WILLEMSTAD - Operator “Petroleos de Venezuela” PDVSA is in the process of partially restarting the Isla refinery in Curaçao after delivering a token volume of heavy crude last month.
One distillation unit and one thermal cracker will be put back into function over the next couple of days. An Isla spokesman of PDVSA declined to comment on the expected duration of the operations and crude supply from Venezuela.
“Our plan is to operate the refinery in 2019 as we have for the past 30 years,” the spokesman said, asserting that misinformation and bias had distorted the public´s understanding of Isla’s challenges. He attributed last year´s operational issues to problems with the separate Curaçao Refinery Utilities (CRU) power plant that services Isla but acknowledged that crude supply was “not optimum”.
A senior executive close to management suggested the restart is more of a “public relations” effort by PDVSA, rather than a sustained revival of long-stalled operations. The state-run oil company of the neighbouring South American country delivered 200,000 barrels of Tía Juana Heavy crude (TJP) to the refinery on the island in December, a volume that is equivalent to about one week of refining operations, the executive added.
The partial restart comes on the eve of the expected signing this month of a preliminary agreement with Saudi Arabia's US refining arm Motiva by government-owned Isla holding “Refineria di Kòrsou” to take over after PDVSA’s lease contract expires at the end of this year. Motiva has not commented so far.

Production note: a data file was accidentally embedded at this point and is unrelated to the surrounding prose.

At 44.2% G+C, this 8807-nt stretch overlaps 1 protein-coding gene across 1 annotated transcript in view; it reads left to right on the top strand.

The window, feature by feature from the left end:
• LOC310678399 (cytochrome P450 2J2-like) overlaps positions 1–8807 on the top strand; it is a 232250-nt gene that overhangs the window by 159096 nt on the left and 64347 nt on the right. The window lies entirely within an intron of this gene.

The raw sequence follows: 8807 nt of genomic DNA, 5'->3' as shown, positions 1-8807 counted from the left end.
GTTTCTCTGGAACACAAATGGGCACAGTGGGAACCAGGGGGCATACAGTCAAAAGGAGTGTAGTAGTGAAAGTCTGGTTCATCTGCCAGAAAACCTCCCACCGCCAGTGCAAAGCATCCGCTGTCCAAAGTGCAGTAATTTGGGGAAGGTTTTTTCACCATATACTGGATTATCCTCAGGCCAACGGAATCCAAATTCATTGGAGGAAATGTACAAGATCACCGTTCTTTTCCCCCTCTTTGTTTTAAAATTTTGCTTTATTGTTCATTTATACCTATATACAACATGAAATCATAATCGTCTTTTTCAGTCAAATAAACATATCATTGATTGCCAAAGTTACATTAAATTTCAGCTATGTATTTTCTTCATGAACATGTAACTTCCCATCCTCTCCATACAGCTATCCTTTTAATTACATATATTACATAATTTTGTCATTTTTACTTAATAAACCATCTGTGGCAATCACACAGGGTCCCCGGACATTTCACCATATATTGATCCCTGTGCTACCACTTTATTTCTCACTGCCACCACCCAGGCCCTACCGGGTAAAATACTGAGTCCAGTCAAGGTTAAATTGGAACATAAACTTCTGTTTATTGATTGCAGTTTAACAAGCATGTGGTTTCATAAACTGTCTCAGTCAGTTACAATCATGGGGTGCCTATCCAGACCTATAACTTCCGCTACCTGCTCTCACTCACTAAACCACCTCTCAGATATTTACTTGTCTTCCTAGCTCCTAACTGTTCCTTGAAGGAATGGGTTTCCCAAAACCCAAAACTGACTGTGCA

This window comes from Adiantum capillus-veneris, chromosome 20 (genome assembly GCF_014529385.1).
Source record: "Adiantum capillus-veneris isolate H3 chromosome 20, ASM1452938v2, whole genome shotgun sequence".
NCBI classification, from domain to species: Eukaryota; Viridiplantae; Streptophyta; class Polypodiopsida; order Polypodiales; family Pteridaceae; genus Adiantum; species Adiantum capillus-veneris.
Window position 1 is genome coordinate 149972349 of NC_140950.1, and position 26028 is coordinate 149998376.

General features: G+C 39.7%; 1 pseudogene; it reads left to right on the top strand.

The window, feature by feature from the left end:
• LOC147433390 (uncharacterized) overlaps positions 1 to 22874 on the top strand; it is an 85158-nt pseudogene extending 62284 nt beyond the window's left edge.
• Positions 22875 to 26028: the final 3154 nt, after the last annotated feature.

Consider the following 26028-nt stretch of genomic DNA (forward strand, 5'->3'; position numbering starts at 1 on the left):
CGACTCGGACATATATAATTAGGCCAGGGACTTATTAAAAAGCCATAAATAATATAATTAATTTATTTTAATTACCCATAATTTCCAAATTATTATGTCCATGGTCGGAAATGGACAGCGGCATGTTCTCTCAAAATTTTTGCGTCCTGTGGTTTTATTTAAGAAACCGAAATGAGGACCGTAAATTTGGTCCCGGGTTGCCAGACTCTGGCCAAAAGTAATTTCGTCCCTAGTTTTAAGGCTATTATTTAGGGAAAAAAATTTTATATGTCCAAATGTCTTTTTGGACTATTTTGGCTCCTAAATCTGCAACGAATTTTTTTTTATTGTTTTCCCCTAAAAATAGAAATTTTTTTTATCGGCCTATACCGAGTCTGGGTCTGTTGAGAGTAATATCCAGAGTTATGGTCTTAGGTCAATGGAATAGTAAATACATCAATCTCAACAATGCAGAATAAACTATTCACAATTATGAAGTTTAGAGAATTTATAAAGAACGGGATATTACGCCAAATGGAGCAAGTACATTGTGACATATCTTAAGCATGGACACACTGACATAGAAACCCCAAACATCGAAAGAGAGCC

However, Venezuelan officials have indicated an interest in retaining access to the Bullenbaai deep-water oil transhipment and storage facility that is part of the lease, because it’s a key part of the company’s logistical network in the Dutch Caribbean.
The holding last month selected Motiva as the preferred bidder to manage and operate Isla after PDVSA’s lease expires, with a possible so-called early step-in option to jumpstart operations.
The Isla spokesman said the refinery talks are taking place directly with PDVSA rather than the local Isla management and declined to comment.
The century-old refinery has a nameplate capacity of 335,000 barrels per day but operated normally at around 220,000. The facility was mostly idle last year amid the feedstock deficit and the CRU’s issues that have now mostly been resolved.
PDVSA´s Dutch Caribbean assets grabbed headlines in May 2018 when ConocoPhillips imposed a series of prejudgment attachments on them in an effort to collect a $2-billion arbitration debt. The company reached a settlement with ConocoPhillips in August, effectively reopening the Dutch Caribbean corridor.
However, individual PDVSA crude cargoes and vessels continue to be targeted by creditors in the Dutch Caribbean jurisdiction.
The partial restart of Isla contrasts with PDVSA’s loss or abandonment of other regional assets. This week, Jamaica´s government said it would take over the Venezuelan company’s 49-per-cent stake in its 35,000 barrels-per-day refinery.
PDVSA also lost its stake in Cuba´s 65,000 barrels-per-day Cienfuegos refinery, but continues to supply around 50,000 barrels per day to the facility.